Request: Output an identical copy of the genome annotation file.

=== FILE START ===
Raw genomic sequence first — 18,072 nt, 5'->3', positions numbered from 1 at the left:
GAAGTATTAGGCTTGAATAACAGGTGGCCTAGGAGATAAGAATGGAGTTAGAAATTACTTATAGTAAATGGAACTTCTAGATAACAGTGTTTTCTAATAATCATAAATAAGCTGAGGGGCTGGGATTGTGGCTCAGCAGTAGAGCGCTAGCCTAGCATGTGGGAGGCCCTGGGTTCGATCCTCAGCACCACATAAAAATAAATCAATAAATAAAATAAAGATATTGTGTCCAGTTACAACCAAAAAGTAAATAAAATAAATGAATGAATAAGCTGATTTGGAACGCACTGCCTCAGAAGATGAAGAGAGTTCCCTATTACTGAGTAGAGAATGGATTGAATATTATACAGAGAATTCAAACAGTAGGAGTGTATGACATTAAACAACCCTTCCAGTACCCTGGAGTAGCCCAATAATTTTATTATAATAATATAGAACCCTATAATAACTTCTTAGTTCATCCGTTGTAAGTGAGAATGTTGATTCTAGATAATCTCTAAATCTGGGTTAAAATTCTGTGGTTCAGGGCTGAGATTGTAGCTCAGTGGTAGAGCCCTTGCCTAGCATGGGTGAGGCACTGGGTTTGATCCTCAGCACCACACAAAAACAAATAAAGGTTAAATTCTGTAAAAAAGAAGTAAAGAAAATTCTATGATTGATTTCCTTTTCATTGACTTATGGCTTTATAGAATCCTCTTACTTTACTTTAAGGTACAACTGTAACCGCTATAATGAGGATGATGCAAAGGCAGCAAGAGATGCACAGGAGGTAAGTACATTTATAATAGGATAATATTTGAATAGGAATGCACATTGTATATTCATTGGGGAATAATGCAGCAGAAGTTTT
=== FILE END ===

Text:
Raw genomic sequence first — 18,072 nt, 5'->3', positions numbered from 1 at the left:
GAAGTATTAGGCTTGAATAACAGGTGGCCTAGGAGATAAGAATGGAGTTAGAAATTACTTATAGTAAATGGAACTTCTAGATAACAGTGTTTTCTAATAATCATAAATAAGCTGAGGGGCTGGGATTGTGGCTCAGCAGTAGAGCGCTAGCCTAGCATGTGGGAGGCCCTGGGTTCGATCCTCAGCACCACATAAAAATAAATCAATAAATAAAATAAAGATATTGTGTCCAGTTACAACCAAAAAGTAAATAAAATAAATGAATGAATAAGCTGATTTGGAACGCACTGCCTCAGAAGATGAAGAGAGTTCCCTATTACTGAGTAGAGAATGGATTGAATATTATACAGAGAATTCAAACAGTAGGAGTGTATGACATTAAACAACCCTTCCAGTACCCTGGAGTAGCCCAATAATTTTATTATAATAATATAGAACCCTATAATAACTTCTTAGTTCATCCGTTGTAAGTGAGAATGTTGATTCTAGATAATCTCTAAATCTGGGTTAAAATTCTGTGGTTCAGGGCTGAGATTGTAGCTCAGTGGTAGAGCCCTTGCCTAGCATGGGTGAGGCACTGGGTTTGATCCTCAGCACCACACAAAAACAAATAAAGGTTAAATTCTGTAAAAAAGAAGTAAAGAAAATTCTATGATTGATTTCCTTTTCATTGACTTATGGCTTTATAGAATCCTCTTACTTTACTTTAAGGTACAACTGTAACCGCTATAATGAGGATGATGCAAAGGCAGCAAGAGATGCACAGGAGGTAAGTACATTTATAATAGGATAATATTTGAATAGGAATGCACATTGTATATTCATTGGGGAATAATGCAGCAGAAGTTTT